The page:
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Why does Chinese have measure words?

As I finished these measure word posts I had to ask myself (again), "Why does Chinese have all these darn measure words?" Is it like the tones, which seem to exist only to keep foreigners from learning Chinese? As I mention here, the "measure words " (liàngcí 量词) don't really serve any linguistic purpose usually.

So where did these measure words come from? I have three theories.
 
Theory 1
 
Maybe the cave men were sitting around and they had a conversation like this:
 
Zhang Thor: Hey look! Big animal coming!
 
Li Ugg: What's it called?
 
Thor: Me not know.
 
Ugg: Is it "long thin" kind?
 
Thor: No it's "big sharp" kind.
 
Ugg: Oh. We should kill. Eat. Good.
 
Thor: Dui dui dui. Give me weapon.
 
Ugg: Which one?
 
Thor: Me not care.
 
Ugg: You want "small round" or "long pointy?"
 
Thor: "Long pointy."
 
Maybe that's where they came from: "When categories ruled the language."
 
Theory 2
 
Another idea I've had is that aristocrats and scholars wanted to show off their knowledge and created these measure words for their own entertainment and promotion. Then it may have become a status symbol to show off how many of these esoteric words someone knew.
 
Theory 3
 
Or perhaps homonyms are to blame (just as I blame them in my post about the "zi" 子 suffix). For example, if people disagreed on the right tone (as many dialects do), or maybe before there were tones, the measure words might have come in handy to differentiate stuff.
 
A: Hey I'm in the market for a new "ma."
 
B: What?! What's wrong with your current mother?
 
A: No not "yi ge ma," stupid. "yi PI ma."
 
B: Oh, why didn't you say so! We've got these measure words, everyone's life would be better if you'd just USE them.
 
A: Maybe if we add tones to our language. That would help too…
 
But who knows how these measure words came into being? If you do, leave a comment and tell me.
 
By the way,
 
if anyone tries to tell you "Hey! English has measure words too!" you can feel free to admit that, yes, it does indeed have one. I only know of one (maybe two).
 
It's not fair to call the "partitives" (like "a cup of water," and "a sheet of paper") measure words because they actually tell you how much of something you are talking about. We say "a loaf of bread" because we don't want to talk about "a slice of bread." Chinese measure words do that sometimes too with container words (bēi 杯 = cup) and talking about paper (yì zhāng 一张 = 1 sheet, yí fèn 一份 = 1 batch/stack)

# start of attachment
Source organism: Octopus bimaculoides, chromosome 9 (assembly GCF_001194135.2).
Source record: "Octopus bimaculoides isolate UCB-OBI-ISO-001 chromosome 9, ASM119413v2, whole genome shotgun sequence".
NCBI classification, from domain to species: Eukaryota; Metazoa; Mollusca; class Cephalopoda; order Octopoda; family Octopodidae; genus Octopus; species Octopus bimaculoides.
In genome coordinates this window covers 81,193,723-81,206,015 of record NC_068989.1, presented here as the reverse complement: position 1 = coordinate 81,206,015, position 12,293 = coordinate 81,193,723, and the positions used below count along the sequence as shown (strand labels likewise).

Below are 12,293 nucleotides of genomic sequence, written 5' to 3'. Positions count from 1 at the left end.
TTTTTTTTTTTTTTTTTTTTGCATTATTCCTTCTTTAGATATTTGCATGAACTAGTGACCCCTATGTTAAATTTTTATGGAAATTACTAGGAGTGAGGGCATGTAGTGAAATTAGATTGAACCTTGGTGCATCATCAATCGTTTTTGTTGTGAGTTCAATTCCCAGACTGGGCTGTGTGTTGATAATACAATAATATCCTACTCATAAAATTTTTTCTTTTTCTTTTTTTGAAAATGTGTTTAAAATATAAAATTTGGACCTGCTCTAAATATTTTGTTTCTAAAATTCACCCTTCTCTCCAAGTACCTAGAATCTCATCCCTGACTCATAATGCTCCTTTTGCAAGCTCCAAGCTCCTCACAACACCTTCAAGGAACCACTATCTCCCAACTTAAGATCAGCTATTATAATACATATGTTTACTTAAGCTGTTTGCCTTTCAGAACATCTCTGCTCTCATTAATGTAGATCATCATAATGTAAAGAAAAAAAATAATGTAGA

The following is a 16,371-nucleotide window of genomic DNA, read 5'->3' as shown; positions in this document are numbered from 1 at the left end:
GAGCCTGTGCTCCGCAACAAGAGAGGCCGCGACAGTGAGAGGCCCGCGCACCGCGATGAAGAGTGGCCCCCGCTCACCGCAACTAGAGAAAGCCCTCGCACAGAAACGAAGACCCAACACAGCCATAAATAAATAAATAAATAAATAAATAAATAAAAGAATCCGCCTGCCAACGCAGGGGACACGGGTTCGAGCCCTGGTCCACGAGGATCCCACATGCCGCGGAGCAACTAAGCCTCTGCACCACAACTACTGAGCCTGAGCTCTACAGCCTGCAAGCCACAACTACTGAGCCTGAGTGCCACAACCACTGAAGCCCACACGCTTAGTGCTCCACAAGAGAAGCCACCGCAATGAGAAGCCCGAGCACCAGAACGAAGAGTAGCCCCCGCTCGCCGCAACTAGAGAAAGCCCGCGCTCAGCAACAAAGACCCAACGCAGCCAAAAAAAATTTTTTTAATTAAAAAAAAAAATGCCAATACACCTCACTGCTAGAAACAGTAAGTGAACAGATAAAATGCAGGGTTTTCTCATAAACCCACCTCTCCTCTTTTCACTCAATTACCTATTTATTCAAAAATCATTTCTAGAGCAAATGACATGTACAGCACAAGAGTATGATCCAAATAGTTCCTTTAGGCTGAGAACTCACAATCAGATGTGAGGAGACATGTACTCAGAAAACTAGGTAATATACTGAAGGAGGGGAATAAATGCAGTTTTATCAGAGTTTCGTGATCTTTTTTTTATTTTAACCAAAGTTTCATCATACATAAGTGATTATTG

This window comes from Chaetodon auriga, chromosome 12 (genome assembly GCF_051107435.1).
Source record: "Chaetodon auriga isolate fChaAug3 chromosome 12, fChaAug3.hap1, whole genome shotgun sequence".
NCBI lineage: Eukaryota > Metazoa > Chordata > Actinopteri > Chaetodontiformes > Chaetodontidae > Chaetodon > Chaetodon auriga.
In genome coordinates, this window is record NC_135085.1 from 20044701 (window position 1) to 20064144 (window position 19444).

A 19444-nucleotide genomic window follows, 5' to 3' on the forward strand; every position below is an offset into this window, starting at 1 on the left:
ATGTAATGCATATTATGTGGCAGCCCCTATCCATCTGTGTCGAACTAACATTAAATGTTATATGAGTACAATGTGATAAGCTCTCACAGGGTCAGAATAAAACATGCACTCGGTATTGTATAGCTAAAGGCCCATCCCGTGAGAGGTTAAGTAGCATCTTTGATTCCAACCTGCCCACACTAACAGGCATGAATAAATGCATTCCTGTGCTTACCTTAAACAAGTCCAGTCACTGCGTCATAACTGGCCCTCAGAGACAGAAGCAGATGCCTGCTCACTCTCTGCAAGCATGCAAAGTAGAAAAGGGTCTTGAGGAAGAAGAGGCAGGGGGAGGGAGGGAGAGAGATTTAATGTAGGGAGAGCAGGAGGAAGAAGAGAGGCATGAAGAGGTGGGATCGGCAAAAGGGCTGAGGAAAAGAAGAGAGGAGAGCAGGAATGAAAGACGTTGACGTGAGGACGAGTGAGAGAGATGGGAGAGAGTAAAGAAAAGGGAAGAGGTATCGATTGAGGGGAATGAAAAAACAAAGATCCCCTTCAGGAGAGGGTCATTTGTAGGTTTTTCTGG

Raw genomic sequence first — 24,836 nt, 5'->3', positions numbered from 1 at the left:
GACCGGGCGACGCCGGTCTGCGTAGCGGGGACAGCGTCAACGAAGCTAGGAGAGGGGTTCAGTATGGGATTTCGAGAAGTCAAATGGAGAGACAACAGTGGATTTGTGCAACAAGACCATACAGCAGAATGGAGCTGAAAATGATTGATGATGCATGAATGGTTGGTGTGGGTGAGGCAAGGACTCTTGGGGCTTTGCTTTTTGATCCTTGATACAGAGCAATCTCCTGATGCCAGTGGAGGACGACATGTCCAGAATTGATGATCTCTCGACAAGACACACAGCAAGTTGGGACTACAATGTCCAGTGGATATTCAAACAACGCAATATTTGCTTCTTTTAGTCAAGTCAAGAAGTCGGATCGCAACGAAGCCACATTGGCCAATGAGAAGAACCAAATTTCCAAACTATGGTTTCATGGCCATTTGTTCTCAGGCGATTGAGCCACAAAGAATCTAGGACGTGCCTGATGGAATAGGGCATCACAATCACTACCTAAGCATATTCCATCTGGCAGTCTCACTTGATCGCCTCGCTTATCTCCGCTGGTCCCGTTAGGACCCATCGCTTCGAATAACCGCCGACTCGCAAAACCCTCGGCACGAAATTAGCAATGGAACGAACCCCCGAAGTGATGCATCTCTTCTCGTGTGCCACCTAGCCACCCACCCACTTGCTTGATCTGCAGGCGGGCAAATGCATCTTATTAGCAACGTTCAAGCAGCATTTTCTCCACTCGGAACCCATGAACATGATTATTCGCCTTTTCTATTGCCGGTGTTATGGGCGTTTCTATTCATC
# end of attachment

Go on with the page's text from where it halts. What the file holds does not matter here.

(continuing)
But more often then not, the Chinese measure words are saying things like "1 small-round-thing peanut" (yí lì huāshēng 一粒花生 ). Well in English we just say "1 peanut." If it's a peanut, it's a peanut, and we don't have to add that extra word before we can count them. We say "a grain of sand" because we don't mean "a bucket of sand."
 
I guess you COULD say that "piece" is a measure word in English because "give me a chalk" doesn't sound right and "give me a piece of chalk" does (because chalk is uncountable for some reason–maybe because it was originally powder…?). But for all countable nouns, the "piece" tells how much you want and could be omitted ("a piece of candy" = "a candy") or is just wrong ("a piece of shirt").
 
So besides "piece," the only real measure word I know of in English, that serves no purpose whatsoever, is "10 head of cattle." Interestingly it's the same word in Chinese. But in English there is no reason at all for that "head" to be in there. I don't want to talk about the actual head or the beast. It would four times the work to count cattle by the "hoof." So yes, you can admit that a "head count" is a sort of measure word in English.
 
English learners have to deal with countable and uncountable nouns…but that's nowhere near the hassle of the Chinese measure words. I'm done.
 
PS: This is the first post using hanzi characters. I've added them because several people have requested hanzi be incorporated. Please let me know through either a comment or email if you had any trouble displaying the hanzi or pinyin. Thanks!
 

2016-06-21

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